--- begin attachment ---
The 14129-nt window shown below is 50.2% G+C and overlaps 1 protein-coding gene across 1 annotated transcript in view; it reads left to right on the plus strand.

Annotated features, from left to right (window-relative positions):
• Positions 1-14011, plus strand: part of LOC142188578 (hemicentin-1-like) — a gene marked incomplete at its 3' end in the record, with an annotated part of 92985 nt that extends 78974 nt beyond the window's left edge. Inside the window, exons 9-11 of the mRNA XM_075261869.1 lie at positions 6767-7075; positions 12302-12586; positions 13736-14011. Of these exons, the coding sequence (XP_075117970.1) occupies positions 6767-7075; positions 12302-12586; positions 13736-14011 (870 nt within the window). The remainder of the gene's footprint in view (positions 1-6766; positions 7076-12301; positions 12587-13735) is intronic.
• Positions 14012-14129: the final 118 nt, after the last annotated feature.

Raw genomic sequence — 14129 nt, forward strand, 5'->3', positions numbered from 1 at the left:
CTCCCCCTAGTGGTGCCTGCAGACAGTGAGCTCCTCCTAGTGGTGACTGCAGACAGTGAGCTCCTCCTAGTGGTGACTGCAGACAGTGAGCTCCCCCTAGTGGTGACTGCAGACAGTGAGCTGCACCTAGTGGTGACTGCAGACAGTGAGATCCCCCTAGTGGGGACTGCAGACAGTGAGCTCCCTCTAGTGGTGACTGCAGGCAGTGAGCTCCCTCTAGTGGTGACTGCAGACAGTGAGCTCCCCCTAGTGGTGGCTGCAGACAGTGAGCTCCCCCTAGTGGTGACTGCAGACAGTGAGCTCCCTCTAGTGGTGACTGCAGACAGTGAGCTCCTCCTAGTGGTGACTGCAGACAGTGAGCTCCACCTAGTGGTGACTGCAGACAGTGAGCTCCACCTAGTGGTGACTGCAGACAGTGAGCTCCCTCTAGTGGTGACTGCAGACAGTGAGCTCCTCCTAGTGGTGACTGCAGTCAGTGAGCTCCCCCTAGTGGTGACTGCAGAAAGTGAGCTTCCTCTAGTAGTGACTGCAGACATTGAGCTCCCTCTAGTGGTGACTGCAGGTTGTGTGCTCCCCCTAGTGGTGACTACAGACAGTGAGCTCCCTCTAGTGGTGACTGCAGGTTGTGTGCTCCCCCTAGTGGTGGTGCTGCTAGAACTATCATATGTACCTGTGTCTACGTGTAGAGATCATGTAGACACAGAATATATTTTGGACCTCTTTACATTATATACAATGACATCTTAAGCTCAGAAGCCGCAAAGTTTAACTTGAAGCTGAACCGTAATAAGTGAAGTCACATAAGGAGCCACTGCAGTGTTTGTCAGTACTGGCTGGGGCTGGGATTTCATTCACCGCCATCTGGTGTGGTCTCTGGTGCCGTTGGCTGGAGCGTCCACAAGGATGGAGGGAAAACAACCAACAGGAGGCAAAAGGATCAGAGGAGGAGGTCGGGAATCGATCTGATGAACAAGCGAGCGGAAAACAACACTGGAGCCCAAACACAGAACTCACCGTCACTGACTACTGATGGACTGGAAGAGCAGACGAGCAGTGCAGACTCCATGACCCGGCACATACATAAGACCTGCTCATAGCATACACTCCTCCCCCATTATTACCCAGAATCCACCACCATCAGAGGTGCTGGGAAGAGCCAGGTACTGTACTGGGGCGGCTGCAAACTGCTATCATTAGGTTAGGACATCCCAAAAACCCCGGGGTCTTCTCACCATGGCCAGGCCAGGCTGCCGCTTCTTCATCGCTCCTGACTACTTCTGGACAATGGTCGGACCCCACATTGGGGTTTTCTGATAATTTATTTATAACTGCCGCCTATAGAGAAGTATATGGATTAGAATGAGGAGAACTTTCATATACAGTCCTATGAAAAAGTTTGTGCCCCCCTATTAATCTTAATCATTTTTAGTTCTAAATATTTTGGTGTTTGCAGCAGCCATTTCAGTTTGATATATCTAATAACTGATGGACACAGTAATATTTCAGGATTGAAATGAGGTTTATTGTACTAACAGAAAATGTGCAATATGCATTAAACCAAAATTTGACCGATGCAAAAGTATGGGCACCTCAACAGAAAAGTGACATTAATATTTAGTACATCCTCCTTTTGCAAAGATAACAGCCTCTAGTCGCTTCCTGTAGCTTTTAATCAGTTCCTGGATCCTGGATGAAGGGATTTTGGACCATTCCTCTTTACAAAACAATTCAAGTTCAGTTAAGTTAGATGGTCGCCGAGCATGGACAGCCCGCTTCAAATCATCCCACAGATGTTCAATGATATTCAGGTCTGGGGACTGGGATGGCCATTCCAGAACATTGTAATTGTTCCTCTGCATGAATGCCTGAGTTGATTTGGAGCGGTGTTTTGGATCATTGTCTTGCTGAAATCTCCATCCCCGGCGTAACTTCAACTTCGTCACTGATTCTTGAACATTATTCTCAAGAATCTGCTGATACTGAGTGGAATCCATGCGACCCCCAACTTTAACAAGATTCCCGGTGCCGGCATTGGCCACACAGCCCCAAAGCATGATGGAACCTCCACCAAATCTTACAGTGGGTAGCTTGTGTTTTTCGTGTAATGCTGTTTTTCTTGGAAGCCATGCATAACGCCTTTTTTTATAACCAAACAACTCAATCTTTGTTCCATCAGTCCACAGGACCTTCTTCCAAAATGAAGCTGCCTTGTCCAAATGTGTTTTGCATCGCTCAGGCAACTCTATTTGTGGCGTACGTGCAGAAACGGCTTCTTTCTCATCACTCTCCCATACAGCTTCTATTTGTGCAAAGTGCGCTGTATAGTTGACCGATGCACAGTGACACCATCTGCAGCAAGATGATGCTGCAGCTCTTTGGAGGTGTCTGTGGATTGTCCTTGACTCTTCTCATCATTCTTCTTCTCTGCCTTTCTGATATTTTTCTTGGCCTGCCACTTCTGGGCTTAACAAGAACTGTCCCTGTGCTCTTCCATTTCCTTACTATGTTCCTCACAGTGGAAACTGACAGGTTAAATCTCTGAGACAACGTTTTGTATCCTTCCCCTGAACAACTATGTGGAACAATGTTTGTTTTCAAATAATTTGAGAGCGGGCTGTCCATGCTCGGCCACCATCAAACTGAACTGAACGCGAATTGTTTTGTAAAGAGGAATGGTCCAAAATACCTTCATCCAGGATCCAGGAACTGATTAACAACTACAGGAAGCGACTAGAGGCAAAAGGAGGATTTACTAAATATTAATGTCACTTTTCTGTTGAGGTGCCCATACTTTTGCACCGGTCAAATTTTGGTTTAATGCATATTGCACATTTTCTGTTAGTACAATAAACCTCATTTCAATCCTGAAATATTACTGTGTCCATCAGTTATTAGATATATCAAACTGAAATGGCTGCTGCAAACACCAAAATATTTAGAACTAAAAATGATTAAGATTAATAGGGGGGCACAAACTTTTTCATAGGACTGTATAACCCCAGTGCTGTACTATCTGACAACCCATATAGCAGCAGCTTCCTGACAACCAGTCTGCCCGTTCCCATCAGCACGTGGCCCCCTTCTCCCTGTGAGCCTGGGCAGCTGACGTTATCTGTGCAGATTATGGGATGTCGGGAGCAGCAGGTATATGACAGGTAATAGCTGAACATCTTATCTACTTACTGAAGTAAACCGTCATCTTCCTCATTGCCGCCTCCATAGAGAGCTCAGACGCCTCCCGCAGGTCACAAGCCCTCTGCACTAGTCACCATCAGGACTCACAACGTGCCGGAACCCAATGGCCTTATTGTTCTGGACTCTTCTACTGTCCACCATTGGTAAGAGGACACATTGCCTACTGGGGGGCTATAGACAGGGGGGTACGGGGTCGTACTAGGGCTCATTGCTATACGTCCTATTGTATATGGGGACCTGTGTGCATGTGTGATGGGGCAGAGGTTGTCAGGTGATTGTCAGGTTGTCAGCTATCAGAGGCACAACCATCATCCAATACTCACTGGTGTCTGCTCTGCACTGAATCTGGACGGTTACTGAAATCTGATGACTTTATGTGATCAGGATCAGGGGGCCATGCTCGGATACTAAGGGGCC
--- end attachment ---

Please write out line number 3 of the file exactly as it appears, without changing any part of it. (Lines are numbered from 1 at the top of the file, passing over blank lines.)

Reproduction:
• Positions 1-14011, plus strand: part of LOC142188578 (hemicentin-1-like) — a gene marked incomplete at its 3' end in the record, with an annotated part of 92985 nt that extends 78974 nt beyond the window's left edge. Inside the window, exons 9-11 of the mRNA XM_075261869.1 lie at positions 6767-7075; positions 12302-12586; positions 13736-14011. Of these exons, the coding sequence (XP_075117970.1) occupies positions 6767-7075; positions 12302-12586; positions 13736-14011 (870 nt within the window). The remainder of the gene's footprint in view (positions 1-6766; positions 7076-12301; positions 12587-13735) is intronic.